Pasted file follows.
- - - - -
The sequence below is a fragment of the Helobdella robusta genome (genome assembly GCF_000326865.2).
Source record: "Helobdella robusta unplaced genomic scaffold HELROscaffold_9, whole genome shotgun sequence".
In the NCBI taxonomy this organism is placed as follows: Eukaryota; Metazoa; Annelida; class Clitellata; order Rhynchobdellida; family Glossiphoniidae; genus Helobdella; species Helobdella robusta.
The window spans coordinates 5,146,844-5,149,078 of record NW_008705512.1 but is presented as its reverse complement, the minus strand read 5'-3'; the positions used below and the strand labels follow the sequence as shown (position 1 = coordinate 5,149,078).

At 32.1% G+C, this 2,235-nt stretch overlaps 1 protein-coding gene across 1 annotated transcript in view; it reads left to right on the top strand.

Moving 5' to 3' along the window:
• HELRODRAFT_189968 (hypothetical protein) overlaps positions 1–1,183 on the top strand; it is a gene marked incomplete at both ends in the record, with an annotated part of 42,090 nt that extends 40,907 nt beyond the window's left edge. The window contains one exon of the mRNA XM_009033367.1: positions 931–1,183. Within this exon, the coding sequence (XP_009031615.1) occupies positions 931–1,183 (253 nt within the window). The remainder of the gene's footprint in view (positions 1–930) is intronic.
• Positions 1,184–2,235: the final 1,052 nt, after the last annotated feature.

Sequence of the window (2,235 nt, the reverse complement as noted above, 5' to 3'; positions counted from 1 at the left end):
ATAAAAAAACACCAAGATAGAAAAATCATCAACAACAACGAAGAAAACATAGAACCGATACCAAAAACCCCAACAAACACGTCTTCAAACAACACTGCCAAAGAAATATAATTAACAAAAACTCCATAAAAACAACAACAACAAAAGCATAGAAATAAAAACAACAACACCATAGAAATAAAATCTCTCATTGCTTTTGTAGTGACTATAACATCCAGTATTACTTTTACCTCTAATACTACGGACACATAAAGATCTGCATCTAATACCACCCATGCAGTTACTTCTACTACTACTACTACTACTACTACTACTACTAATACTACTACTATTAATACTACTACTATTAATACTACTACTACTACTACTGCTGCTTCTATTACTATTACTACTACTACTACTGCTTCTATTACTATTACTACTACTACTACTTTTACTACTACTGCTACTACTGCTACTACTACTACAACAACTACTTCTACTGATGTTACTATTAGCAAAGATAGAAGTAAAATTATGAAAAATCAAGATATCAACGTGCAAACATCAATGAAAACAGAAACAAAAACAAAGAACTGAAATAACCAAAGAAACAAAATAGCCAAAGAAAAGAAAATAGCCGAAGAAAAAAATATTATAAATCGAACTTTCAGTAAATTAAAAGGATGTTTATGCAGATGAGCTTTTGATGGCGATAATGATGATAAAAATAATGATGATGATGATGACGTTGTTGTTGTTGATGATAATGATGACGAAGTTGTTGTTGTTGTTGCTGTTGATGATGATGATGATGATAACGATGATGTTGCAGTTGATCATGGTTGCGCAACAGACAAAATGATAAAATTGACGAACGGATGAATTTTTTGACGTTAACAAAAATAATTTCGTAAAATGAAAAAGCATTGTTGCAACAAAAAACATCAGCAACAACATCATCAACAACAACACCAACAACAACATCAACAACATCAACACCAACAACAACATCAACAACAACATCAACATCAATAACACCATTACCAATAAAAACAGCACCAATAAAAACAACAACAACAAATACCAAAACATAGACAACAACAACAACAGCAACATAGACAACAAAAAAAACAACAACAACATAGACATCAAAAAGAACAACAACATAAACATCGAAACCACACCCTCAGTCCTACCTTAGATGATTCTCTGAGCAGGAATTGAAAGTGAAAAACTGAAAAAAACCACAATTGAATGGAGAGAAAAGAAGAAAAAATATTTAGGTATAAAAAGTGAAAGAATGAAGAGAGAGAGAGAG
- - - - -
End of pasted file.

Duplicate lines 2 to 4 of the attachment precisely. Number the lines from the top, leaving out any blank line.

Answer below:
Source record: "Helobdella robusta unplaced genomic scaffold HELROscaffold_9, whole genome shotgun sequence".
In the NCBI taxonomy this organism is placed as follows: Eukaryota; Metazoa; Annelida; class Clitellata; order Rhynchobdellida; family Glossiphoniidae; genus Helobdella; species Helobdella robusta.
The window spans coordinates 5,146,844-5,149,078 of record NW_008705512.1 but is presented as its reverse complement, the minus strand read 5'-3'; the positions used below and the strand labels follow the sequence as shown (position 1 = coordinate 5,149,078).